The Future of Paris Agreement Under Trump Administration


Sophia Zhu ’18
Opinions Editor

The 2015 Paris Agreement, ratified by hundreds of parties including the world’s two largest greenhouse gas emitters, China and the U.S., was no doubt a landmark on the long path of global climate change negotiations. Aiming to cut greenhouse gas emission and control global warming within 2 °C of pre-industrial temperature levels, this agreement has given global environmentalists great hope of a collaborative strategy to fight climate change.

The news of Donald Trump’s election as the new U.S. president is certainly devastating for supporters of the Paris Agreement as Trump has outspokenly pledged to derail this deal and lift all the “job-killing restrictions” on fossil fuel productions on the first day of his administration. While many have been mourning the death of the Paris Agreement, Trump has proven his fickleness and unpredictability once again by announcing that he will keep “an open mind” on the issue of the Paris Agreement and climate change in general. He told the New York Times on Tuesday that he’s going to “look very carefully” at the politically charged issue of climate change.

While his real intentions are still unclear, this change of mind might be a good sign. Optimists genuinely hope that Trump’s real policies will be much different than those he campaigned on. Once the wheels hit the ground, they speculate, the political reality might remind him of the businessman like pragmatism hidden in his personality.

However, this view seems to be highly unlikely as shown by his transition team appointments. He appointed Myron Ebell, a vocal skeptic on the matter of climate change, as the head of the Environmental Protection Agency and Steven Groves, a strong conservative from the Heritage Foundation, to lead the State Department transition team. Actions are always more unequivocal than rhetorics, which is especially true for someone as self-contradictory as Trump.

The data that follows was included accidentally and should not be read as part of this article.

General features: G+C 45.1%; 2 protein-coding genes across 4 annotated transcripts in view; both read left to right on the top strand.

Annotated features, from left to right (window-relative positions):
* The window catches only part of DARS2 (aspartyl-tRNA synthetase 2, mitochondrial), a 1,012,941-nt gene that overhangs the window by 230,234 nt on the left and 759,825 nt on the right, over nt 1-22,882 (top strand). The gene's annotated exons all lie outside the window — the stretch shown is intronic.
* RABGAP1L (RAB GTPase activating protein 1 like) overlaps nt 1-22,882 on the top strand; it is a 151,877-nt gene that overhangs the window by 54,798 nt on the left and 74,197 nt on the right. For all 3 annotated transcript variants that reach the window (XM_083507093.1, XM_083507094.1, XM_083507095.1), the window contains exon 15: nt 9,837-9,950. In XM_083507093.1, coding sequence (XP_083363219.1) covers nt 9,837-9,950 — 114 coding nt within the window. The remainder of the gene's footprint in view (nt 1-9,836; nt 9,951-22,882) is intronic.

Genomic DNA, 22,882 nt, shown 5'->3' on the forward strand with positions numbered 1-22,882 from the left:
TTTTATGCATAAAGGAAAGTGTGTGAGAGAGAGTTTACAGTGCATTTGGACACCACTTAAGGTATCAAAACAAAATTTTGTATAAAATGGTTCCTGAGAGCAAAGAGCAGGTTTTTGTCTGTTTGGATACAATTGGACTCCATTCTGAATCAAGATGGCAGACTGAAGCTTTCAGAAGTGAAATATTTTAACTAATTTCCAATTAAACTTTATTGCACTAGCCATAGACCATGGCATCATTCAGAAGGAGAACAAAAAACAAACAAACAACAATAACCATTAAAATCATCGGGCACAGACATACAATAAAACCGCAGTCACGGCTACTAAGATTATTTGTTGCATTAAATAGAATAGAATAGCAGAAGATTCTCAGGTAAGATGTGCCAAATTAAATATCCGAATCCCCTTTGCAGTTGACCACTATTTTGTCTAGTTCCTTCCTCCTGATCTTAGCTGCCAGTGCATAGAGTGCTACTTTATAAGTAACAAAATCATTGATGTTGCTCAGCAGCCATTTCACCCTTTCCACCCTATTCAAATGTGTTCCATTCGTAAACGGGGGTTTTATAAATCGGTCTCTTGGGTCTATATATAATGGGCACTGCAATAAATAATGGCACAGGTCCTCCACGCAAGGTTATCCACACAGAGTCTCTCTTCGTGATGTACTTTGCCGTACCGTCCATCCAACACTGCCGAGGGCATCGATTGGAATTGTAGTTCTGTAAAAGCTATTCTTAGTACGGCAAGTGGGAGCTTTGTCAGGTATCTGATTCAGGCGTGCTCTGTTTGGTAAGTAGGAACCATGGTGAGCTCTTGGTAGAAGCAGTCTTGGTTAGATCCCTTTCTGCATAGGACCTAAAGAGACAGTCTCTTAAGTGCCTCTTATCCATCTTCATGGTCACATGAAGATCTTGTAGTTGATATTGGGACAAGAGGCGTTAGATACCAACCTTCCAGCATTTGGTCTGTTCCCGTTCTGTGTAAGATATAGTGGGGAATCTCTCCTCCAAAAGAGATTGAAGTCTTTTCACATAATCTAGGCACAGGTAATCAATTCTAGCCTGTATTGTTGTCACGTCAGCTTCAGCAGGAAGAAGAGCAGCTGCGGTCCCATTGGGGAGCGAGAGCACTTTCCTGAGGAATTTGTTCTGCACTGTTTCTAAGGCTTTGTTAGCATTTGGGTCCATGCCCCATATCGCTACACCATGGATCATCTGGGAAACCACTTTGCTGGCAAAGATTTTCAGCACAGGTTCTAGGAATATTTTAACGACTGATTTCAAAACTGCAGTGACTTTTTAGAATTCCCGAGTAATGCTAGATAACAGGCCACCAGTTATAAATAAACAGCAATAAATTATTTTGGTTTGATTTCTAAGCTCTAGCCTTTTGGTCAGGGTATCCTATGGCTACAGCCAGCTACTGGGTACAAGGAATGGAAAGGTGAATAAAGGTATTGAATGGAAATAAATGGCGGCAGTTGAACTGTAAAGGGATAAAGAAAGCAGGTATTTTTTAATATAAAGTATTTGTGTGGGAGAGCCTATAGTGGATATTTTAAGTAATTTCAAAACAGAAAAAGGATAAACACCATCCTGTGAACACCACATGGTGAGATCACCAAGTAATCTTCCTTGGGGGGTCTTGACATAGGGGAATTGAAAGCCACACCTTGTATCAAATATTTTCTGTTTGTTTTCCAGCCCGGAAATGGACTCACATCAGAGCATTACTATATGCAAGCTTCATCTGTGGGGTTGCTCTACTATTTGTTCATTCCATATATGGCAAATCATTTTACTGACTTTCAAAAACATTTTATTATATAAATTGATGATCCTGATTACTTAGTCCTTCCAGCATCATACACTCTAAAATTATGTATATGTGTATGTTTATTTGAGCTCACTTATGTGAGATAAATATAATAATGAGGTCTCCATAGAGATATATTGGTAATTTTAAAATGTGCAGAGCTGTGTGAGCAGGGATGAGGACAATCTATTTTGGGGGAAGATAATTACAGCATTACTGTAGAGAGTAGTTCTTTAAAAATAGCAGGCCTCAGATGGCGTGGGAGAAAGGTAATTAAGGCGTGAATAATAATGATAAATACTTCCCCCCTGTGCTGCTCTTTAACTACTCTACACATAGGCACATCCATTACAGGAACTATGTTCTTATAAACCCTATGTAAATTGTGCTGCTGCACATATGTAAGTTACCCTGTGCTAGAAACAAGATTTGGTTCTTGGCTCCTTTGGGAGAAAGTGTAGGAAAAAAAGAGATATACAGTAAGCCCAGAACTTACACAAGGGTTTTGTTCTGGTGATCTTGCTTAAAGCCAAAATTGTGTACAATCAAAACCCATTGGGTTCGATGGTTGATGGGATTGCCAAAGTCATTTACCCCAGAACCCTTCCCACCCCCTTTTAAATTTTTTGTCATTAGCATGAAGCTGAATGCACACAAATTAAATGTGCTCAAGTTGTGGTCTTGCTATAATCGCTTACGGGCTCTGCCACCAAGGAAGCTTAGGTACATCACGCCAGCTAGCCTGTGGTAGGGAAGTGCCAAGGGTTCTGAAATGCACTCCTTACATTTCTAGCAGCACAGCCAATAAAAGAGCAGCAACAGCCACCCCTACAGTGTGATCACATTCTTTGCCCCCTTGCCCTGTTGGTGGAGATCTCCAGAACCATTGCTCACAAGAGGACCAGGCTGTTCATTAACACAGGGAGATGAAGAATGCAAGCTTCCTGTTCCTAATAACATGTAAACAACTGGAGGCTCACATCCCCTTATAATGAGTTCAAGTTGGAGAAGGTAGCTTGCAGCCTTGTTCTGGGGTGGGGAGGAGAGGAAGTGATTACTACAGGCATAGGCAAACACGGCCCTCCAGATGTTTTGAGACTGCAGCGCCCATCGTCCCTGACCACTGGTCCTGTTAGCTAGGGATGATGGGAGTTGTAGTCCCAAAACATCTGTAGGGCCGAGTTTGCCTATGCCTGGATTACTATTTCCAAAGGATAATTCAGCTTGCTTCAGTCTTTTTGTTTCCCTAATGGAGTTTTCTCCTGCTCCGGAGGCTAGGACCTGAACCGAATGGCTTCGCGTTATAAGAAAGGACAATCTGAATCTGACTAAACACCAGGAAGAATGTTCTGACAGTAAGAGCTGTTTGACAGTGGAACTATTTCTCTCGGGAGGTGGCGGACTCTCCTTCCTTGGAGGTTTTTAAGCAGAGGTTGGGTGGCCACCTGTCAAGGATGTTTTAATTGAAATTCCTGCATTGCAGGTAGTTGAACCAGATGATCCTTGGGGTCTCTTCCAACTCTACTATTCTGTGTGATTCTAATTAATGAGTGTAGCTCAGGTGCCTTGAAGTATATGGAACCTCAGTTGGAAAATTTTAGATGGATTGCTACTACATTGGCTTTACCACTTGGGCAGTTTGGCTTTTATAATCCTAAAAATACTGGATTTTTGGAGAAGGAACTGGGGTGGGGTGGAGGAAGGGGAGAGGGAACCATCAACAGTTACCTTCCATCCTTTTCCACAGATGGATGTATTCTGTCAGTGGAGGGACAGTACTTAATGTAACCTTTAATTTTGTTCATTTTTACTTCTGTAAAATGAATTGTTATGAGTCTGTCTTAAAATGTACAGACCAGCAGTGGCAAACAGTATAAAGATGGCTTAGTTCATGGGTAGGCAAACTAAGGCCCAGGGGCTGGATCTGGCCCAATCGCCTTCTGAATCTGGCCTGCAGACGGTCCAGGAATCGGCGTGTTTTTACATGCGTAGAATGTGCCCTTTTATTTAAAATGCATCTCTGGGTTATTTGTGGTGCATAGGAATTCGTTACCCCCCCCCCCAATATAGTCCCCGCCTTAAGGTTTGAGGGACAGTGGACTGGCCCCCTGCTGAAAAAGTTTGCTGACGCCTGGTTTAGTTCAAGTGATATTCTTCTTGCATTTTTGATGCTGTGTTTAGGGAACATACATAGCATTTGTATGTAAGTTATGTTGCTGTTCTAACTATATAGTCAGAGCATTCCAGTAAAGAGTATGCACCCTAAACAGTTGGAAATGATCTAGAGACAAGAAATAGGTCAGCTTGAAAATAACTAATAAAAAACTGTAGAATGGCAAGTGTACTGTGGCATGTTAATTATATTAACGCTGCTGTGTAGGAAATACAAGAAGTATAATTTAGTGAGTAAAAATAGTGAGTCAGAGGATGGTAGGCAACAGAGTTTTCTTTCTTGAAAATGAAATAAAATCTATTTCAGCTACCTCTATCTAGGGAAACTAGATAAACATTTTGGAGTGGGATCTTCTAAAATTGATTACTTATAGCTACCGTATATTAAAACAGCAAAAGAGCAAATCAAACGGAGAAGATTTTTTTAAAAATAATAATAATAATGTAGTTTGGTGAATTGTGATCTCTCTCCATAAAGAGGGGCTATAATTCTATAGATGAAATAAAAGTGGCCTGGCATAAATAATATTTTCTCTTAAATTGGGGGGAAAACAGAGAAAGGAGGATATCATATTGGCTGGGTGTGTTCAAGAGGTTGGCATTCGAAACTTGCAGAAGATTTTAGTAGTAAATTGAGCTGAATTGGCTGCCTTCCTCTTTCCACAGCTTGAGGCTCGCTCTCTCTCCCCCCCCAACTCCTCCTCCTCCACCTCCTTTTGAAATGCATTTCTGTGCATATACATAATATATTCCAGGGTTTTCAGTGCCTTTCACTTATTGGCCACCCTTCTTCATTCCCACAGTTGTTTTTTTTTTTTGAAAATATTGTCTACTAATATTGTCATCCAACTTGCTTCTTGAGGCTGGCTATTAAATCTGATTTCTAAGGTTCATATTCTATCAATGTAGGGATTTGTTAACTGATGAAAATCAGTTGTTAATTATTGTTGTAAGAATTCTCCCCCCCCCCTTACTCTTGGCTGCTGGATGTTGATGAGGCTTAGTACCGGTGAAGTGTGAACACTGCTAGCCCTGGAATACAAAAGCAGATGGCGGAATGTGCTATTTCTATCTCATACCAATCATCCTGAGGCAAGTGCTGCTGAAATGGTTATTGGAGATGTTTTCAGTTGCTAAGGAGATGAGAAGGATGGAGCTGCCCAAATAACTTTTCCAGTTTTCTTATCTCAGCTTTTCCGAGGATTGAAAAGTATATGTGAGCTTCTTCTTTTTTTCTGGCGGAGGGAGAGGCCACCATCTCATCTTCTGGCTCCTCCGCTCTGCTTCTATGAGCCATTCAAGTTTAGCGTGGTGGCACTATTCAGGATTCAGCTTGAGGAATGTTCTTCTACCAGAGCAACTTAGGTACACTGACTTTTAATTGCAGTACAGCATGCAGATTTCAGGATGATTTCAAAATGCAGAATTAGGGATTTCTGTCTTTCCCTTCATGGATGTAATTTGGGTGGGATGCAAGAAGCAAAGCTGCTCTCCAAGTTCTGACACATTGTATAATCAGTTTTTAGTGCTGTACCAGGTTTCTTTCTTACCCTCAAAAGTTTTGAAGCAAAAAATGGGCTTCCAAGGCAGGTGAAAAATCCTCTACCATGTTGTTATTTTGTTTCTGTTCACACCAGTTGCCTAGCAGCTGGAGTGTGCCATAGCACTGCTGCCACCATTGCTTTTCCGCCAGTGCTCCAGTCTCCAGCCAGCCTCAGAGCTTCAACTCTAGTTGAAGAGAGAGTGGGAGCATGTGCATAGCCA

There is another hope lying under Trump’s campaign slogan “Make the America Great Again,” which seems to be straightforward but in effect leaves “great” undefined. Whether the greatness can mean something like making America a world leader has been a highly contested topic. Obama has been suggesting he look at the Paris Agreement differently, in which case Trump might consider maintaining U.S. presence in the international community a good strategy.

But it is still doubtful that the climate change issue could pass the cost-benefit analysis of the conservative advisers currently surrounding Trump. Domestic economy, job creation and tax breaks for low-income households have always been top priorities on Trump’s campaign trail. A global commitment to the prevention of a “potential” disaster looming in an undetermined future can appear to be a typical undue worry dreamed up by so-called “bicoastal elites.” On the other hand, fossil fuels are certainly a better representation of national prosperity and perhaps also the romanticized American ideal of freedom. Revitalizing fossil fuel industry at home looks like a more promising candidate that meets Trump’s standard of American greatness.

There is another argument; whether the U.S. keeps or walks away from the Paris Agreement does not matter because at this stage the U.S. alone can’t shake the already entrenched international environmental work. Despite being the world’s second greenhouse gas emitter and largest economy, the U.S. has been renowned for its reluctance to invest in reducing the emissions, and the rest of the world has enough incentives to fight climate change with or without the U.S.’s commitment. No matter how the U.S. federal government acts, China will keep speeding up its energy transition as millions of people are dying; India will stay active as extremes in weather are causing tragedies everywhere; the U.K. and Germany will continue to be the leaders in this area. Even states within the U.S., such as California, have made tremendous amount of investments in clean energy plans and will continue to do so.

At the same time, renewable alternatives are becoming increasingly competitive in the energy market, and this trend is irreversible by Trump or any other politician or billionaire from the fossil fuel industry. Cheap solar and wind power, rather than any of Obama’s regulation policies, are what have most effectively rendered oil and coal far less profitable and pushed these polluting industries to the rim of destruction. Whether the U.S. keeps its promise or not, a new financial model is needed to fasten the process of energy transition by increasing the competitiveness of renewables, which is the only way to create universal political will to act on climate change.

In short, the Paris Agreement might be a significant political gesture, but its long life or quick demise does not necessarily determine the fortune of climate change actions worldwide. What is certain is that the U.S. withdrawal from the Agreement will be to the great detriment of our own as well as the future generations yet to come.

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